• eg. erythritol - is a naturally occurring sugar that is sometimes found in fruit, but food manufacturers don’t actually use the natural version. Instead they start with genetically engineered corn and then go through a complex fermentation process to come up with chemically pure erythritol
  • eg. xylitol - is a sugar alcohol that is not fully digested. Although naturally-occurring in beets, mushrooms, oats, berries and corn, and commercially produced from birch trees, it is not known whether commercial stevia with this ingredient is from a natural source
  • eg. dextrose - is a sweetener that’s also derived from genetically engineered corn and has a long complicated manufacturing process, just like erythritol
  • eg. natural flavours - manufactured and not natural at all. This makes it difficult to stop eating or drinking because the flavours they have synthesized will trick your mind into wanting more
  • eg. agarve inulin - even certified organic stevia can have sneaky ingredients added which has more organic agave inulin than the stevia extract itself. Agave inulin is a highly processed fibre derivative from the blue agave plant, quite different to the healthier, pure agave syrup
  • eg. silica - used in the construction industry, this substance can irritate the gut
Conclusions


A commercial product widely
available in supermarkets. Made by
 Coco-Cola and Cargill
Whilst many of the reports of stevia is too good to be true, it does offer a suitable alternative to sugar that may have some benefit in certain groups of people eg. diabetics and those on carbohydrate-controlled diets. However, beware of the commercial options out there as many are highly processed and contain a host of other ingredients (many in greater quantity that stevioside or rebudioside A) and not all of them natural. Whole forms are difficult to get hold of but it is possible to grow your own if you are concerned about commercial products. Ultimately 2 factors will dictate our use: taste and cost (stevia products can be 2-3 times the price of ordinary sugar). There are other alternatives to consider such as:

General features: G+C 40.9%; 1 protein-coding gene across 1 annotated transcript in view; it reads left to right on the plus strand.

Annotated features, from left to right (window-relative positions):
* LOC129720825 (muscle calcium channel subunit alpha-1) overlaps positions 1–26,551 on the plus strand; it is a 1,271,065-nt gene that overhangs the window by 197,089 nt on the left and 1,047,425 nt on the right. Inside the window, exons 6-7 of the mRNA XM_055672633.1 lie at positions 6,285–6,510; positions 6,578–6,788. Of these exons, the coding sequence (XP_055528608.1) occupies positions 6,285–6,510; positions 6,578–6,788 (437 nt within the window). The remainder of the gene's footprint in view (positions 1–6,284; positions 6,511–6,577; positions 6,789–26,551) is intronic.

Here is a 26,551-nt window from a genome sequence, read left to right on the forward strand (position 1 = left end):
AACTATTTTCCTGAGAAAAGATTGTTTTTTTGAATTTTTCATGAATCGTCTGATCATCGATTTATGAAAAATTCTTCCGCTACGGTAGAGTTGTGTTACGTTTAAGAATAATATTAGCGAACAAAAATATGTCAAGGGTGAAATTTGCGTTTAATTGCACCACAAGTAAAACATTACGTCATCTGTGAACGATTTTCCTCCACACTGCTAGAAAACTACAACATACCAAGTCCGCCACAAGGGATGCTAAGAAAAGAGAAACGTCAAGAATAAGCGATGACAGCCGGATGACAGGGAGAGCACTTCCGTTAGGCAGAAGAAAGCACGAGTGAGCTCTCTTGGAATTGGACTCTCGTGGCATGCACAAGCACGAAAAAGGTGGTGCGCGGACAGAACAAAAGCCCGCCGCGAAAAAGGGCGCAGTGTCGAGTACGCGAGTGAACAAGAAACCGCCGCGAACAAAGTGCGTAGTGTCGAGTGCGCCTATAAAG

• raw sugar (not brown sugar!)
  • sugar cane (but this is not feasible unless you live in the fields where it is harvested!), or near a place that sells them
  • honey (one of the most natural sugars produced by bees and used for centuries)
  • jaggery (a traditional sugar consumed in Asia and Africa made from the products of both sugar cane and the date or coconut palm tree. Can be found in specialist stores in the UK
  • agave syrup or nectar (a natural product used widely in Mexico and S. America, it is made from the Agave spp and resembles honey although it is sweeter and less viscous
A natural sugar product made from
the Agave plant
A commercial stevia product made
by the PepsiCo and Whole Earth
Sweetener Company
Jaggery pieces - a natural sugar product made
from sugar cane, date palm and/or coconut palm


Probably the only stevia product
that is made from the whole leaf
Our desire for all things natural thinking it is safe can be a misconception, after all cyanide is natural but one wouldn’t eat it! The need to reduce obesity levels should focus on the food industry and the dangerous chemicals in some of them that induces taste addictions particularly cravings for sweet and fatty foods. Equally, whilst there is criticism over long-term fat loss with stevia, it offers an alternative which may in the immediate term address the zero calorie approach whilst meeting taste considerations. There are different brands out there and one needs to carefully check the ingredients list before purchase. Sweetleaf is probably the only product that I would consider if I had to but personally, I would omit sugar if at all possible and limit the extent of my sweet foods in my diet allowing for occasional treats. Commercial development and availability of stevia is yet another response to a global epidemic and clever marketing that exploits the need for people to lose weight without the effort. Be careful of gimmicks because ultimately, it is only by changing your palate that will really be the most effective long-term remedy.
  1. There are many commercial websites providing information about stevia but this is not always objective or entirely reliable! A good scientific review (Goyal & Goyal, 2010) provides a comprehensive account for stevia. You can download it here: http://wateryouwatingfor.files.wordpress.com/2011/04/stevia.pdf 
  2. A full toxicological review of rebaudioside A was conducted by Kobylewski & Eckhert for The University of California. You can download it here: http://www.cspinet.org/new/pdf/stevia-report_final-8-14-08.pdf